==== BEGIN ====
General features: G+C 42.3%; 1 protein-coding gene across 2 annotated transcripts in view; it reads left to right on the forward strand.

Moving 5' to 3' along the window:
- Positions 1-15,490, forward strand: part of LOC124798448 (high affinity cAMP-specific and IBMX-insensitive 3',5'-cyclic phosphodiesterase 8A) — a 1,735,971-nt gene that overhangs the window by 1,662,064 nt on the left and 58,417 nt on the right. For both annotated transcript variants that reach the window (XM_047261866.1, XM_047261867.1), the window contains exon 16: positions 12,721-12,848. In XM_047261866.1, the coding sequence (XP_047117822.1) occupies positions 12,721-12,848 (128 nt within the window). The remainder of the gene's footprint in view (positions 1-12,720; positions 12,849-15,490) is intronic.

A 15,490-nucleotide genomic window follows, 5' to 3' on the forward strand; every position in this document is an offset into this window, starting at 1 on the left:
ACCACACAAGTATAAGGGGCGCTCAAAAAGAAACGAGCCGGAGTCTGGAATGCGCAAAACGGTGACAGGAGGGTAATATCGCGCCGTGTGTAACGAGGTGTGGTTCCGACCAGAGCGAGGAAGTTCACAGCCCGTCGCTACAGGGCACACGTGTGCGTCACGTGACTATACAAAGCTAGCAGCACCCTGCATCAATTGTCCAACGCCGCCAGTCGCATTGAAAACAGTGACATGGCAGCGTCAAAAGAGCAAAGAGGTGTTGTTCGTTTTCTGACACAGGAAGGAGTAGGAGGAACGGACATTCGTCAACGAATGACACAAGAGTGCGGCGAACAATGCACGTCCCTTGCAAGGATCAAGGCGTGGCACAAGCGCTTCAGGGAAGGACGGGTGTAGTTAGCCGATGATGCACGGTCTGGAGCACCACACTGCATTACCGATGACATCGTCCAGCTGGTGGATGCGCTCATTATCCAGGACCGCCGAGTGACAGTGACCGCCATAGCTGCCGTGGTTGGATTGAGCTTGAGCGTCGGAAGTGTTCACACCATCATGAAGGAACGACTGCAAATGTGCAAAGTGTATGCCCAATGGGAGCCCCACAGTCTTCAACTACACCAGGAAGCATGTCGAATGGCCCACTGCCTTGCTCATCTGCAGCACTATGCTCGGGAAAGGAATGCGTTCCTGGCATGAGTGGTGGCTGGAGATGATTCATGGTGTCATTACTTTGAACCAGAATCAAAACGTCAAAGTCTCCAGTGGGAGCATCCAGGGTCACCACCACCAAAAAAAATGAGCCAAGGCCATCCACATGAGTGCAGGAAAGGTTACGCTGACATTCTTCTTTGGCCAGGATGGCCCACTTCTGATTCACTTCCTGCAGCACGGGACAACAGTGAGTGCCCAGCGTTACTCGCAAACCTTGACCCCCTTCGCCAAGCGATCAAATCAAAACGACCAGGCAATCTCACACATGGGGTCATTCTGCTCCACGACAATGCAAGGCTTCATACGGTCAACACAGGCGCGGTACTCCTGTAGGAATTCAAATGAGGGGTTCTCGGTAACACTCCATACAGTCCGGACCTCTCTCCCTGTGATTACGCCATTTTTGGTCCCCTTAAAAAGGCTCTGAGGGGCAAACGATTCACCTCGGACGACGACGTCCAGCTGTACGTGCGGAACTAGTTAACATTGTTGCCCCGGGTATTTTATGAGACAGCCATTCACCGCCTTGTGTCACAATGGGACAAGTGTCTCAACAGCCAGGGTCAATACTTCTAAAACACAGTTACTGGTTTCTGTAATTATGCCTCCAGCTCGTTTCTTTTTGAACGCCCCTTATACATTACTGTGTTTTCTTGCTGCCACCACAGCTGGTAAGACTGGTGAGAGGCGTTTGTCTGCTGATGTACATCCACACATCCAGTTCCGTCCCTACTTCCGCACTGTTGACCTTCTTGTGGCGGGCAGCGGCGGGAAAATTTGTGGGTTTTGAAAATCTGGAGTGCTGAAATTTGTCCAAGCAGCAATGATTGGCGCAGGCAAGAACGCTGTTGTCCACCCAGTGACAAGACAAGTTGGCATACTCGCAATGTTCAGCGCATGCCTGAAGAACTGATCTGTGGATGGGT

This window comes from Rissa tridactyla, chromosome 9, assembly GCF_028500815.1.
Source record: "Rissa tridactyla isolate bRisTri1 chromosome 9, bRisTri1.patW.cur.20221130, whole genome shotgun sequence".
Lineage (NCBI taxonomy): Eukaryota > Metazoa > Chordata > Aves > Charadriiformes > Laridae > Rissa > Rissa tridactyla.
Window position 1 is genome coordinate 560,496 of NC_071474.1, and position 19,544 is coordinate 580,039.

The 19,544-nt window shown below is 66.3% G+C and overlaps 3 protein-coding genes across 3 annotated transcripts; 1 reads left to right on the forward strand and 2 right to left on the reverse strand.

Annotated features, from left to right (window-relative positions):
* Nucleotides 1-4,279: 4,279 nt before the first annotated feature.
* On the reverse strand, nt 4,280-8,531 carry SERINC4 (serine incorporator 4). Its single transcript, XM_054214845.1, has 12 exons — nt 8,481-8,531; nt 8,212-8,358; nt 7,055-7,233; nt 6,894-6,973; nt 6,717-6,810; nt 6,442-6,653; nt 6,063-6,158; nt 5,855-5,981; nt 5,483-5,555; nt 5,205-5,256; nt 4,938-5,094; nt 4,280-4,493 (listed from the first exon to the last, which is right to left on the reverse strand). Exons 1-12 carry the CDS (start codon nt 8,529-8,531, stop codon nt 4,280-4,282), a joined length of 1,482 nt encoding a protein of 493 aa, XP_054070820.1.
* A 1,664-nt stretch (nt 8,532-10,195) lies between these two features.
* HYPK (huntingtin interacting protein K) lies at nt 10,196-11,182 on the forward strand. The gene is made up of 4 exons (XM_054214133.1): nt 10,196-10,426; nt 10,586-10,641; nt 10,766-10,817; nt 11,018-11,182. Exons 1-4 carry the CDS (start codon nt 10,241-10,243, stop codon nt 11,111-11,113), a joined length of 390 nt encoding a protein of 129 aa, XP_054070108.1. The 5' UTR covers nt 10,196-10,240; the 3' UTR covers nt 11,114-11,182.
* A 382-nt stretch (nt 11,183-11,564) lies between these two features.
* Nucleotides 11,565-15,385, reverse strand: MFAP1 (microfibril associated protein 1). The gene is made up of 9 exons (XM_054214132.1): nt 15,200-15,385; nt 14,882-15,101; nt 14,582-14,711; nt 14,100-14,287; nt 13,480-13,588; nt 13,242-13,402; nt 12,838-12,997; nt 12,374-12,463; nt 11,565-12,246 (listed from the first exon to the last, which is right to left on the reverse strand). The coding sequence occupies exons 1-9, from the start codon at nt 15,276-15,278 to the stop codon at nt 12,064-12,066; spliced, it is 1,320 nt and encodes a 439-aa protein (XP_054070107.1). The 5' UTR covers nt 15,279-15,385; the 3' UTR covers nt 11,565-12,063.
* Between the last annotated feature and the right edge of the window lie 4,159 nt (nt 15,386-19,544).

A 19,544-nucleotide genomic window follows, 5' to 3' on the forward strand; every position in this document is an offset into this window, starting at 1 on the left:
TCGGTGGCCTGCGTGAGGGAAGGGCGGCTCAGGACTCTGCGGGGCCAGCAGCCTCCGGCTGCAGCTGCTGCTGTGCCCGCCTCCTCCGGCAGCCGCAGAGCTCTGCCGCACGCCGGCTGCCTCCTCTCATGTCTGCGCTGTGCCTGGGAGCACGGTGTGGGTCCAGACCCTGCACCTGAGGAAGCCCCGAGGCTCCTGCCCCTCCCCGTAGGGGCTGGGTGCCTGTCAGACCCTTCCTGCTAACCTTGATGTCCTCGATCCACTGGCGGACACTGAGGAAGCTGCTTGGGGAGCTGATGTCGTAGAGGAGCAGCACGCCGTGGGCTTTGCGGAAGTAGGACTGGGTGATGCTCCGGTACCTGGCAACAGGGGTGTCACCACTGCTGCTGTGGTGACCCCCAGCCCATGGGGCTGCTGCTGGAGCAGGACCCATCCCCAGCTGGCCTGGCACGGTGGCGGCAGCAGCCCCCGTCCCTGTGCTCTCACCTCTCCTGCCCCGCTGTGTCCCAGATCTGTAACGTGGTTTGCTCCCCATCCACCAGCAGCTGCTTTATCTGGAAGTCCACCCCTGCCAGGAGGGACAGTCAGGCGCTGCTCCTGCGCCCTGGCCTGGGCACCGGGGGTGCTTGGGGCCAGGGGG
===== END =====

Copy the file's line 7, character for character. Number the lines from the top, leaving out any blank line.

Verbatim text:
Source record: "Rissa tridactyla isolate bRisTri1 chromosome 9, bRisTri1.patW.cur.20221130, whole genome shotgun sequence".